If your home has stucco, then congratulations, you have one of the most rich-in-personality and presently trendy types of exterior finish out there. Stucco has found itself in places where nobody would expect to see it these days – temperate and even outright cold climates.
This concrete phase (one of four) used to be mostly associated with tropical and desert climates, due to its UV resistance and good insulation against heat. Insulating against cold isn’t, indeed, one of its strong suits, but other insulation materials have made it practical enough to use outside its comfort zone.
But, as a homeowner with stucco, you know how fragile the stuff can be. It’s the softest, most easily-damaged phase of concrete, and strong winds and major temperature fluctuations can cause it to chop away, fracture, or crumble over time. While repairing it may not be your number one priority if you have major home repairs on your dossier, leaving it to its own devices is a bad idea. Moisture can creep in, and the structure of your house can be further compromised as this protective layer is weakened.
When looking into this, you’ve undoubtedly been faced with two concepts – stucco repair and stucco remediation. What the heck is stucco remediation? It sounds like a legal term of some sort, doesn’t it? Well, it’s actually a simple concept, but it’s important to know that repair and remediation are vastly different things, when it comes to stucco. Today, we’re going to outline these differences, and get you up to speed on when either is called for.
Stucco repair is exactly how it sounds – finding a damaged part of the stucco, and simply repairing or reapplying the concrete layer. It’s basically patching the damage. In mild enough cases, this is actually effective, and obviously the more cost-effective choice. However, if stucco damage is deep or widespread enough, this would be something of a band-aid on the problem, so to speak.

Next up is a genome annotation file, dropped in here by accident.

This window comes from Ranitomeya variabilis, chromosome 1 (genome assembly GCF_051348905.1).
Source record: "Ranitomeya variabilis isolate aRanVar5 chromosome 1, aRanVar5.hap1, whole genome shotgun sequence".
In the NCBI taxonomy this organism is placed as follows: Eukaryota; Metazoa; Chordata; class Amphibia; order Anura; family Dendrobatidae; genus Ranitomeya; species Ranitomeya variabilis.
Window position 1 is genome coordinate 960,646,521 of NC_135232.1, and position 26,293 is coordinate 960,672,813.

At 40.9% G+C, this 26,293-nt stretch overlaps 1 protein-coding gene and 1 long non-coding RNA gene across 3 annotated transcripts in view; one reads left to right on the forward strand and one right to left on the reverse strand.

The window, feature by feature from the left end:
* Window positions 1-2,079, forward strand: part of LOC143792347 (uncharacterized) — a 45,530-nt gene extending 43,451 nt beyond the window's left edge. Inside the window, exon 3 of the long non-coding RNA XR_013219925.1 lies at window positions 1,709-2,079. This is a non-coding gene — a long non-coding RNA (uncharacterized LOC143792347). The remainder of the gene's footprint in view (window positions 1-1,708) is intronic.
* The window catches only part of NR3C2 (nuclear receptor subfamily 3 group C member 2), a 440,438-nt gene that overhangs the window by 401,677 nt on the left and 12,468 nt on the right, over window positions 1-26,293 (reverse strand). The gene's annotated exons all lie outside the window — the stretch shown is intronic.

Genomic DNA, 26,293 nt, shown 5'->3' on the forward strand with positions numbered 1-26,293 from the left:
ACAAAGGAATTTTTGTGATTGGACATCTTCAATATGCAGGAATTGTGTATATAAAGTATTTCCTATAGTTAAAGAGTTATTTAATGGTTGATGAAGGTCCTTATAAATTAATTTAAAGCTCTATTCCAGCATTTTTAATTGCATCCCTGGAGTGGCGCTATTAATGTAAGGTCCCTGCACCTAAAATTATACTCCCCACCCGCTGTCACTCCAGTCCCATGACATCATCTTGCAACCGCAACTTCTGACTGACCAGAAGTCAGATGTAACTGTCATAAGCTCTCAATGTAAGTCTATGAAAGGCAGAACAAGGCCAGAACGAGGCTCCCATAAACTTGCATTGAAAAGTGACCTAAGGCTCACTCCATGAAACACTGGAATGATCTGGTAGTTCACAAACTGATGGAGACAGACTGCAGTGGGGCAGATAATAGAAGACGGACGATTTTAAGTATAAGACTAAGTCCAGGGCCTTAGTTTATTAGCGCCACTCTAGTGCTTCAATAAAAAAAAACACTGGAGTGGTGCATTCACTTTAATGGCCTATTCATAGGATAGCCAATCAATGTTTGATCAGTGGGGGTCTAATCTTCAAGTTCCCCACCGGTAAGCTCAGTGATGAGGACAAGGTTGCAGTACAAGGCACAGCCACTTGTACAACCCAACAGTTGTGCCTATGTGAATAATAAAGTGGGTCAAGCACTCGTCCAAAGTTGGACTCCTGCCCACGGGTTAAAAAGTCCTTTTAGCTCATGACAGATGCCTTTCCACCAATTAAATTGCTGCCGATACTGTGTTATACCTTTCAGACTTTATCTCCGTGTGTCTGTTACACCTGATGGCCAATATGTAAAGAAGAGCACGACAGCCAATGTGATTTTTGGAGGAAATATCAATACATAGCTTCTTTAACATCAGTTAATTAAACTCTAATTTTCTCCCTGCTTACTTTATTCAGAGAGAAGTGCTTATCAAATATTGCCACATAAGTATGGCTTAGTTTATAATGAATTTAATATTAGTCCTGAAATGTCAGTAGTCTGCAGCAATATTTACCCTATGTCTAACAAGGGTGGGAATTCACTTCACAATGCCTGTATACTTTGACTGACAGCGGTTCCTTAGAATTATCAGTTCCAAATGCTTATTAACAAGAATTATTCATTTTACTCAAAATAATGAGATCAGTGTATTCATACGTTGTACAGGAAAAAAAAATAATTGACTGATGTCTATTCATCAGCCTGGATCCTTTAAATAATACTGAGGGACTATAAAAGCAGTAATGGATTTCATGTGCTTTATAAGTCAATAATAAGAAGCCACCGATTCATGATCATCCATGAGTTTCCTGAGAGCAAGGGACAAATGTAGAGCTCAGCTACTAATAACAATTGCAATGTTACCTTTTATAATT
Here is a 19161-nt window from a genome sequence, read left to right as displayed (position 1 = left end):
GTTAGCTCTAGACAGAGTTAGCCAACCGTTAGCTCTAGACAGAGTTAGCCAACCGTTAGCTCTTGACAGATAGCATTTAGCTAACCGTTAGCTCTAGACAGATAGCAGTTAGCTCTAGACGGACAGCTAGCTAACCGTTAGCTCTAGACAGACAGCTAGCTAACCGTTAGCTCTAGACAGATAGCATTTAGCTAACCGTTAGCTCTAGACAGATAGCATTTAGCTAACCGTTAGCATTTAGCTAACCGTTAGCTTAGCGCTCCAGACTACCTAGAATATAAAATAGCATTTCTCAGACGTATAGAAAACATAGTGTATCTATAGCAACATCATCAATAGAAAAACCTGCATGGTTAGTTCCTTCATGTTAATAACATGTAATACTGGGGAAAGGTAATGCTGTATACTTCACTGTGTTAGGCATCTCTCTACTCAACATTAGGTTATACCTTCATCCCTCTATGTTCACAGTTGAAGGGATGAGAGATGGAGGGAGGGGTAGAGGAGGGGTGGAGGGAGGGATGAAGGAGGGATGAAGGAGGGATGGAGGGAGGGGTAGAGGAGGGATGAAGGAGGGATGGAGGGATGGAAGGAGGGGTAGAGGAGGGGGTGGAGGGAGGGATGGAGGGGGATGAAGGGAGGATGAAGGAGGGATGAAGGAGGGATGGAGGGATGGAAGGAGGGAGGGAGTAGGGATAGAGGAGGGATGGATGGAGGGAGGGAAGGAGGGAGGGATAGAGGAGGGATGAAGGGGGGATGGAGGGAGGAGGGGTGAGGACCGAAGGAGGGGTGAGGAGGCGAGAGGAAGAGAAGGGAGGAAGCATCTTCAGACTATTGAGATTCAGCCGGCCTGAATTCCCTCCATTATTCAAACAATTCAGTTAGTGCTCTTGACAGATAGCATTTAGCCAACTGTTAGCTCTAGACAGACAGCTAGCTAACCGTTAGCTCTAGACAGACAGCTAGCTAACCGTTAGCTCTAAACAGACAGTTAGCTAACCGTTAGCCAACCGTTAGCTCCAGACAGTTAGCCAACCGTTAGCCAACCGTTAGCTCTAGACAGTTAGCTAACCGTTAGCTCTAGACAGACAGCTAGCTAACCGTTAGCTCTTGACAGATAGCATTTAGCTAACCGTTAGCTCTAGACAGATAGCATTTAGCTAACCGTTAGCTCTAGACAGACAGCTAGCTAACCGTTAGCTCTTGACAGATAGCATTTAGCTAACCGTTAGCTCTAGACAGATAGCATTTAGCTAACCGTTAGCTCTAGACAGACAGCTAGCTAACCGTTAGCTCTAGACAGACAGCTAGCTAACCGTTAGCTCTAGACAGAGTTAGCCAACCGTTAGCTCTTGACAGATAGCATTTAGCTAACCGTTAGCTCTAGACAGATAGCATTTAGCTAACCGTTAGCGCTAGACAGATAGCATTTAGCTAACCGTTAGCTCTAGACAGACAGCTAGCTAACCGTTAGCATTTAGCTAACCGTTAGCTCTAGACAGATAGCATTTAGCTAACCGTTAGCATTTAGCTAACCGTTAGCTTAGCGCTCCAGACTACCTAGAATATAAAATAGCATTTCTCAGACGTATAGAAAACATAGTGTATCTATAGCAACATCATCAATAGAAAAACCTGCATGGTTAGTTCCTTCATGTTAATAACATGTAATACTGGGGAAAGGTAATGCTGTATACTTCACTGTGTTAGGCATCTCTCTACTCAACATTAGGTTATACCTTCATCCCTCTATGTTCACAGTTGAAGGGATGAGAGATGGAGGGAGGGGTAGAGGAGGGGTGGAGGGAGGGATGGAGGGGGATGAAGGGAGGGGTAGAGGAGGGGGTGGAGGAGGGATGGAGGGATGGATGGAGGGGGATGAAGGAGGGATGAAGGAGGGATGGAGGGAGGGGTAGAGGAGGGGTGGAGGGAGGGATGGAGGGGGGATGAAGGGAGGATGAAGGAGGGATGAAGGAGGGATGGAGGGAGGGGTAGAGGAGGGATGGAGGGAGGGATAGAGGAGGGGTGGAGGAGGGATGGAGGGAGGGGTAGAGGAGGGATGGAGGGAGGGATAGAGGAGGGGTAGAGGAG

If moisture has gotten in, the layers underneath have been damaged, or the overall structure of the stucco concrete layer has been weakened sufficiently, the damage will just persist, no matter how much patching you do. If you go this route with severe damage, it’s very much like the old cartoon trope of the character repeatedly plugging leaks on a boat or a dam, and running out of fingers comedically. Only, in this case, it’s not very funny, is it?
Stucco remediation is a different creature altogether. With remediation, the entire surface is stripped down, including the underlying layers. If you have a cinderblock structure, for example, it would be stripped down to this cinderblock layer.
At this point, the entire stucco application process is done completely over, from scratch, placing a brand new infrastructure over this surface. Basically, it’s tearing it completely down and rebuilding it.
This is the only way to effectively, genuinely fix big enough problems where cracks are prevalent, the underlying layers have been damaged, or the overall structure has been sufficiently weakened, is to remediate the stucco. This has its disadvantages, obviously. It’s more time consuming, it’s costlier, and it’s a frustrating thing, to have to completely redo something. This of course also includes the paint job, which is a whole other, albeit less heavy project.
Repair vs. Remediation: Pros and Cons
- Pro – Repair is a light project, more affordable, which just involves mostly patching cracks and tears. It uses fewer materials, can be quickly done, and also requires minimal painting.
- Con – If you simply go with repairs on what seems like minor damage, you may not get a full view of underlying damage, such as water intrusion and structural damage that will become worse when left unsupervised for protracted periods.
- Pro – Repair requires less skill, meaning that there’s far less up-front cost involved in this process.
- Con – Repairs are temporary, and the cracks and tears will reappear, elsewhere in the structure, over time. This is because there’s an underlying cause present that only remediation can fix.
- Con – Remediation involves removing the entire siding structure, and replacing it with more modern materials.
- Con – It requires a serious inspection of the sheathing, framing, and insulation, all of which may need to be replaced if mold has contaminated it (which water damage has a tendency to do).
- Pro – This is a long-term fix, as the underlying cause of the problem has been addressed in the removal and replacement of the existing materials.
- Con – It’s more expensive due to the skill required to perform it. This needs a skilled contractor who knows their stucco forward and backward.
- Pro – It’s the best choice overall because even seemingly minor damage has an underlying cause that’s just going to become a bigger and bigger problem over time. It may be a hassle, but it’s a guaranteed fix, not a patch on an ongoing problem!
Ready to remediate your stucco, or just go with repairs due to budget? At JDT Construction, we know stucco-like nobody else in the industry. Give us a call or fill out our contact form today for a zero-obligation consultation!